Over the past two days we visited sites in Delft and nearby Delfgauw to better understand the different types of bike facilities used by the Dutch. During the tours, we took time to observe the different people using the facilities and think about the trade-offs that were made when it came to safety, convenience, space, and cost.
I was excited to spend more time looking at advisory lanes (also called “suggestion lanes” in the Netherlands) primarily because they are still considered an experimental treatment in the U.S. For this treatment, dashed bikes lanes are typically marked on both sides of the street, the centerline is removed, and a narrow vehicle lane is shared between approaching motor traffic. This requires oncoming motor traffic to give priority to bicyclists before moving into the bike lane to avoid a head-on collision. This treatment is typically used on streets where streets are too narrow to comfortably fit two bicycle lanes and two travel lanes, and too busy to comfortably mix bicyclists and cars in the travel lanes.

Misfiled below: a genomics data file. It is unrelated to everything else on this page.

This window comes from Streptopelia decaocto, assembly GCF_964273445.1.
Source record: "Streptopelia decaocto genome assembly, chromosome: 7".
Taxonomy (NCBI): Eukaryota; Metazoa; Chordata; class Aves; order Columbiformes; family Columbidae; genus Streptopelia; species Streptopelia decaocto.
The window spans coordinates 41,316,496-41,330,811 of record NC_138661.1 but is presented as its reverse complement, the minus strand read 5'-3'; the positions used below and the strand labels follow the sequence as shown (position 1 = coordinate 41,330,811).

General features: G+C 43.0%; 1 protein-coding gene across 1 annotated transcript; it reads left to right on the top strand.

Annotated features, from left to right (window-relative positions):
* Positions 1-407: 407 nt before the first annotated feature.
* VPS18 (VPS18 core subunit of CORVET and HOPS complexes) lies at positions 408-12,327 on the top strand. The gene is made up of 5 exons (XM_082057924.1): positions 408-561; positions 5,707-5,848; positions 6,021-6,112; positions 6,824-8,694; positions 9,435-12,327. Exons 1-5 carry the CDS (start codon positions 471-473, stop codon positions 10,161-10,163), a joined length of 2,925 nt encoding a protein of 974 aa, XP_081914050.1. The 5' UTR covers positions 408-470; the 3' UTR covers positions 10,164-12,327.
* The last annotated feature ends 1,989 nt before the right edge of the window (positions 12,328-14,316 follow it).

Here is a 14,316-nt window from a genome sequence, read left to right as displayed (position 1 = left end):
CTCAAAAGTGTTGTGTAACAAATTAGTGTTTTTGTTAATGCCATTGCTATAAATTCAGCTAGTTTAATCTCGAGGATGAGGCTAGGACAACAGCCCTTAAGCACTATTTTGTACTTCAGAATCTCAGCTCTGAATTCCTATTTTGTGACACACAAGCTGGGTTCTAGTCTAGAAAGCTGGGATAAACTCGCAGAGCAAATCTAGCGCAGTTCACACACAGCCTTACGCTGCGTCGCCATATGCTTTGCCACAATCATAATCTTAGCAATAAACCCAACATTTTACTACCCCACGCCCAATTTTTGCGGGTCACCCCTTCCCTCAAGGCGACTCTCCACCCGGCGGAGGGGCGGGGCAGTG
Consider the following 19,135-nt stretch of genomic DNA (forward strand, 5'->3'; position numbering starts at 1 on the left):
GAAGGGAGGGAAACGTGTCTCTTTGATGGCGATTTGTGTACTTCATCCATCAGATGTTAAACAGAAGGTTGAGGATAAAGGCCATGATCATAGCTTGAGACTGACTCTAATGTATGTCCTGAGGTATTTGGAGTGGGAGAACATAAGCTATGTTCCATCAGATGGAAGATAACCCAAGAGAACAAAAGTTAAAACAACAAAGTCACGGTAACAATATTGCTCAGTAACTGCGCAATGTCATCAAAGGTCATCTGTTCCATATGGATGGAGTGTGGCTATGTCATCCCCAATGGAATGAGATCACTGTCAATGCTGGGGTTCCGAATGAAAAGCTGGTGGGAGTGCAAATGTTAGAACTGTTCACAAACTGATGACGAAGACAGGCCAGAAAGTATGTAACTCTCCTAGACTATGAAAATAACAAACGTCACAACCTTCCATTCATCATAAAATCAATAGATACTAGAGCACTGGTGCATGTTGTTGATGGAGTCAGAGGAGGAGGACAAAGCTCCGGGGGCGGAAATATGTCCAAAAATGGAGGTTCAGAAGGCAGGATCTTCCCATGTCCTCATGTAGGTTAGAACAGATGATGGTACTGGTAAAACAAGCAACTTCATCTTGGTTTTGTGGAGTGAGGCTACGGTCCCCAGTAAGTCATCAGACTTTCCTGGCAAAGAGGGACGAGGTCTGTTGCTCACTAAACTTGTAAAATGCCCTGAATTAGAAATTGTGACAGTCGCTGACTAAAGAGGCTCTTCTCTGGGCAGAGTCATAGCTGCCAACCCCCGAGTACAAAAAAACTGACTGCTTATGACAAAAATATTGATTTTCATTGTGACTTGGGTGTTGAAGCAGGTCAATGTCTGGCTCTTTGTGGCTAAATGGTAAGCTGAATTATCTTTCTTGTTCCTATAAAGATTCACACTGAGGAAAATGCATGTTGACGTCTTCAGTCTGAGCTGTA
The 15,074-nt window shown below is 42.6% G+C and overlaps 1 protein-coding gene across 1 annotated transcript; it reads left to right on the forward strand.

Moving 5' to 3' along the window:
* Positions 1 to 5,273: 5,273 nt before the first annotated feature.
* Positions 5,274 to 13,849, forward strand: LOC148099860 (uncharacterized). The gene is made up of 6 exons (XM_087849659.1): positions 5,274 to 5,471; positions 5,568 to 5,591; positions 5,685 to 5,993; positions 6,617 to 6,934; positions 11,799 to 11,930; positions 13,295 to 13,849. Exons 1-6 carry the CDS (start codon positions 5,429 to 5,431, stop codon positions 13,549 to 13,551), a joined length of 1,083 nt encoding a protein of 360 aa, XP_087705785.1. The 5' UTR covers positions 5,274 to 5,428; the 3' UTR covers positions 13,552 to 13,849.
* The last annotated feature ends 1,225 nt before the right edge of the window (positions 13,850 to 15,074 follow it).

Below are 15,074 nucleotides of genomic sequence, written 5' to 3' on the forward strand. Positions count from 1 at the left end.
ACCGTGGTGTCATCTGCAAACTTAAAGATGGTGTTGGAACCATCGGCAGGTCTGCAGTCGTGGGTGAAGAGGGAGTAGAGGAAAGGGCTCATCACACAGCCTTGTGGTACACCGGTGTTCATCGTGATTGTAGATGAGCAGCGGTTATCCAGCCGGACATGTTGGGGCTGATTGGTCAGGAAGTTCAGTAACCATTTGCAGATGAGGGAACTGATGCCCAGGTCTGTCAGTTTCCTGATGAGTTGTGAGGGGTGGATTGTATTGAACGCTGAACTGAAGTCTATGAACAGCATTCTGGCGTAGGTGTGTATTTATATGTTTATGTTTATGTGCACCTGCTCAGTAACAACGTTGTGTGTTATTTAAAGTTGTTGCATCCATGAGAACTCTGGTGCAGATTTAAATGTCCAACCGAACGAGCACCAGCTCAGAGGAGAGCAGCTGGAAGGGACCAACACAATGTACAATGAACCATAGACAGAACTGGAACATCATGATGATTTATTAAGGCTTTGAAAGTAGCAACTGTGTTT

It was particularly interesting to look at their application in an urban environment (e.g., Hugo de Grootstraat) versus a rural one (e.g., Schimmelpenninck van der Oyeweg). After visiting both contexts and seeing how busy the urban context felt, it makes more sense why it might be easier to implement these in a rural or suburban context. Currently, the only municipalities to install advisory lanes in the U.S. are Minneapolis and the Town of Hanover, NH. The City of Portland has yet to install advisory lanes because of a kink in Oregon state law that says that there are only specific circumstances in which an automobile may enter a bike lane, and avoiding a head-on collision is not one of them.
Read more on the facilities and my reflections here >> Bike Facilities in and around Delft